Your roof terrace leaked and the neighbor below you sued for damages. Do you have any recourse? The heating system in your apartment failed to work and the managing agent sent you the bill for its repair. Do you have to pay?
The answers to most questions raised by co-op and condo residents are contained in your building’s governing documents.
A Hierarchy of Documents
To make some sense of the maze of rules and codes that affect ownership of shares and property in co-ops and condos, it helps to view these documents as a hierarchy. At the top in a co-op is the certificate of incorporation. The equivalent for condos is the declaration of the condominium. Copies of these documents may be obtained from the Secretary of State, Department of State, Division of Corporations, in Albany if they are not in the building’s own files.
Next in the hierarchy are the bylaws of the co-op corporation or condo association. This document generally details the purpose of the entity, its form of government, its method of elections, its voting process, the type and frequency of board and shareholder/owner meetings, and the specific form of agenda for meetings. It also typically includes a description of the directors and the number of officers, along with a description of their duties, responsibilities and liabilities.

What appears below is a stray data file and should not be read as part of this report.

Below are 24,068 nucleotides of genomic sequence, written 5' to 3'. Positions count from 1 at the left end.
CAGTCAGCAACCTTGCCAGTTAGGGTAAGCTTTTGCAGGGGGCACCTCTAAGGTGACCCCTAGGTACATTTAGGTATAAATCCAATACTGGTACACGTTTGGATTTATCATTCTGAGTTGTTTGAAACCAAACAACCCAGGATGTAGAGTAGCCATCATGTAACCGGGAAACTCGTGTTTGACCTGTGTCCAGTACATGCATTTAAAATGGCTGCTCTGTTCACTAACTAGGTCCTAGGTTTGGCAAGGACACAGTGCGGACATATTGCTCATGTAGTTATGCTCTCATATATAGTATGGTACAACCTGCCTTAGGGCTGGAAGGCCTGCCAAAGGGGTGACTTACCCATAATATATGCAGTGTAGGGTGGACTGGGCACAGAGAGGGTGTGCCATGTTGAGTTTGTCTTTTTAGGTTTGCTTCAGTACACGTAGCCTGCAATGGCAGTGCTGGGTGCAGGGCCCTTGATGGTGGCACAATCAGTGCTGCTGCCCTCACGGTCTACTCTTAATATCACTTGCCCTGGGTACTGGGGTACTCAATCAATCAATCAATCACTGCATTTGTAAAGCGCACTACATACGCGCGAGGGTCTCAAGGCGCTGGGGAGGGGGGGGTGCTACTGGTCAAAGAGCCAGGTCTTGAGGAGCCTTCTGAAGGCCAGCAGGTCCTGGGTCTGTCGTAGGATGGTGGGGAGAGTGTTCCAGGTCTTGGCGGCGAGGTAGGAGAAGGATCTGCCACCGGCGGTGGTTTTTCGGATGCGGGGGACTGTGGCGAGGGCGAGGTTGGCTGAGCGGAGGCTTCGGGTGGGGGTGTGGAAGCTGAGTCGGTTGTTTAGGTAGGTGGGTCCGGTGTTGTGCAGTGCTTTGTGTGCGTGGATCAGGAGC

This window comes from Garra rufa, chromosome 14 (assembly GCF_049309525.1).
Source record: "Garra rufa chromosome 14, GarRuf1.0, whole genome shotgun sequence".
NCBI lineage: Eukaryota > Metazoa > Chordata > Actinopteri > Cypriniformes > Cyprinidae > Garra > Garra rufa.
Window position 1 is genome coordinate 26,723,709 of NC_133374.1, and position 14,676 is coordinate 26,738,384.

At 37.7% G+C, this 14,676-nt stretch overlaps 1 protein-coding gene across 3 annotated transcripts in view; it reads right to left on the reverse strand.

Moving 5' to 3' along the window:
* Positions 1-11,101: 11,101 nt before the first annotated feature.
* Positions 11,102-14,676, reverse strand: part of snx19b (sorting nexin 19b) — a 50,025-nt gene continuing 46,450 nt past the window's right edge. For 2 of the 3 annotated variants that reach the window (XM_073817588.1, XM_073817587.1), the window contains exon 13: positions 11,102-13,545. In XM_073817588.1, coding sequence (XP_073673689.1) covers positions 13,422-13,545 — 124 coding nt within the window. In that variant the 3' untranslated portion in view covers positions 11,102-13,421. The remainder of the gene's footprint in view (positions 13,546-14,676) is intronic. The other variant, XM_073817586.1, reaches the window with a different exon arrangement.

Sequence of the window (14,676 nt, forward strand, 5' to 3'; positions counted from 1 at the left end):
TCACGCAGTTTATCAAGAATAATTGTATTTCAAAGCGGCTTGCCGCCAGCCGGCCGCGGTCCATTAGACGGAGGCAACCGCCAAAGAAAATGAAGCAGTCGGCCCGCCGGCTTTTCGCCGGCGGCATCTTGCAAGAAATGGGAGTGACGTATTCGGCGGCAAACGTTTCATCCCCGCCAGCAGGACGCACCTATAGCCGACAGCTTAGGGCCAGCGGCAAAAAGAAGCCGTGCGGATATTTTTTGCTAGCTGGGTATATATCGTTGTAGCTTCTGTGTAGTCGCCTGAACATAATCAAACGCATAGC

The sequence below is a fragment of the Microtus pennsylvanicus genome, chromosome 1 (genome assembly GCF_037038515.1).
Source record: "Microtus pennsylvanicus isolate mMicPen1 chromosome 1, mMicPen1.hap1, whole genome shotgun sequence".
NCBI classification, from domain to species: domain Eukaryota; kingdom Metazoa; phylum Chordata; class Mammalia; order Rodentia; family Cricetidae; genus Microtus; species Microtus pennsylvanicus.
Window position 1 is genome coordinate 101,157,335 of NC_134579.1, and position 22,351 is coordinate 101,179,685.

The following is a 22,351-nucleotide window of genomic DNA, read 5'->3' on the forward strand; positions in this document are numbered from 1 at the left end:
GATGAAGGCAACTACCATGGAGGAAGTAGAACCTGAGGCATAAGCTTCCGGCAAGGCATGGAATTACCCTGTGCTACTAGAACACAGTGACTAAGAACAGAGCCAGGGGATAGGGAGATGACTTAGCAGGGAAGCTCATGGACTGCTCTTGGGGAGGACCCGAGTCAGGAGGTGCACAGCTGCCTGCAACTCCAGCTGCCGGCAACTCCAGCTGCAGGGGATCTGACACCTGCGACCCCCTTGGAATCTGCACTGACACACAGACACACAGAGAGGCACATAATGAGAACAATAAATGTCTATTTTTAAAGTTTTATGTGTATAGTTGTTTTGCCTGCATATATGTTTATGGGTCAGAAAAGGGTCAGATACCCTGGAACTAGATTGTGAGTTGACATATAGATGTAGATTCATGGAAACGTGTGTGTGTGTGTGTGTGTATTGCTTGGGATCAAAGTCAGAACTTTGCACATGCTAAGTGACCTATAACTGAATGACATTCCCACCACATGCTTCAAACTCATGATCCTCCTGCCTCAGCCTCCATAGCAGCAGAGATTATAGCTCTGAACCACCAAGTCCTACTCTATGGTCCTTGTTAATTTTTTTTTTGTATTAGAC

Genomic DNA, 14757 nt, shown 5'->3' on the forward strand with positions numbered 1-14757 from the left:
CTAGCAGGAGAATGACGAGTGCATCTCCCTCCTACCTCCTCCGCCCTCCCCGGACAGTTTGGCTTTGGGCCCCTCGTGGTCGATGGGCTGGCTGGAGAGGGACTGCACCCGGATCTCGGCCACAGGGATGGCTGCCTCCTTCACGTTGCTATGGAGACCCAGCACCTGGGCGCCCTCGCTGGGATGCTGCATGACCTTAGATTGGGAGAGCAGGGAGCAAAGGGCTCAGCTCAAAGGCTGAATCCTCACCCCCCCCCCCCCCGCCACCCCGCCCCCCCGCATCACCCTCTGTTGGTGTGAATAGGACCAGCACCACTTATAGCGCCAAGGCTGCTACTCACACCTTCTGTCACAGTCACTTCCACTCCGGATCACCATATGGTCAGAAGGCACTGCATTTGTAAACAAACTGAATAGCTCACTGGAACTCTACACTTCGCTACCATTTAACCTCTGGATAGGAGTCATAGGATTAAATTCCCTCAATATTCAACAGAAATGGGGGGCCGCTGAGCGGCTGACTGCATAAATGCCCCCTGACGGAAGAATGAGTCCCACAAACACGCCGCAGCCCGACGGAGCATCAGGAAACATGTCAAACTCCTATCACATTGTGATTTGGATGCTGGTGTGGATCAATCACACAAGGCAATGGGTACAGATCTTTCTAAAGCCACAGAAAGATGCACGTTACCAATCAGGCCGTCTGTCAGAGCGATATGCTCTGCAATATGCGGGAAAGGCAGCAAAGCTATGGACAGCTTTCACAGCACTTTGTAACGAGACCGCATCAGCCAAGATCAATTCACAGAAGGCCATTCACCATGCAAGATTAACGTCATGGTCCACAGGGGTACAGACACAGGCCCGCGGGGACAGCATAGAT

One of the most important features of many bylaws is that they contain specific guidelines for amending their contents. The bylaws of a condo contain other significant provisions having to do with the form of ownership and method for changing it, a description of the property, the operation of the property and the duties and responsibilities of the owners and occupants of the condo.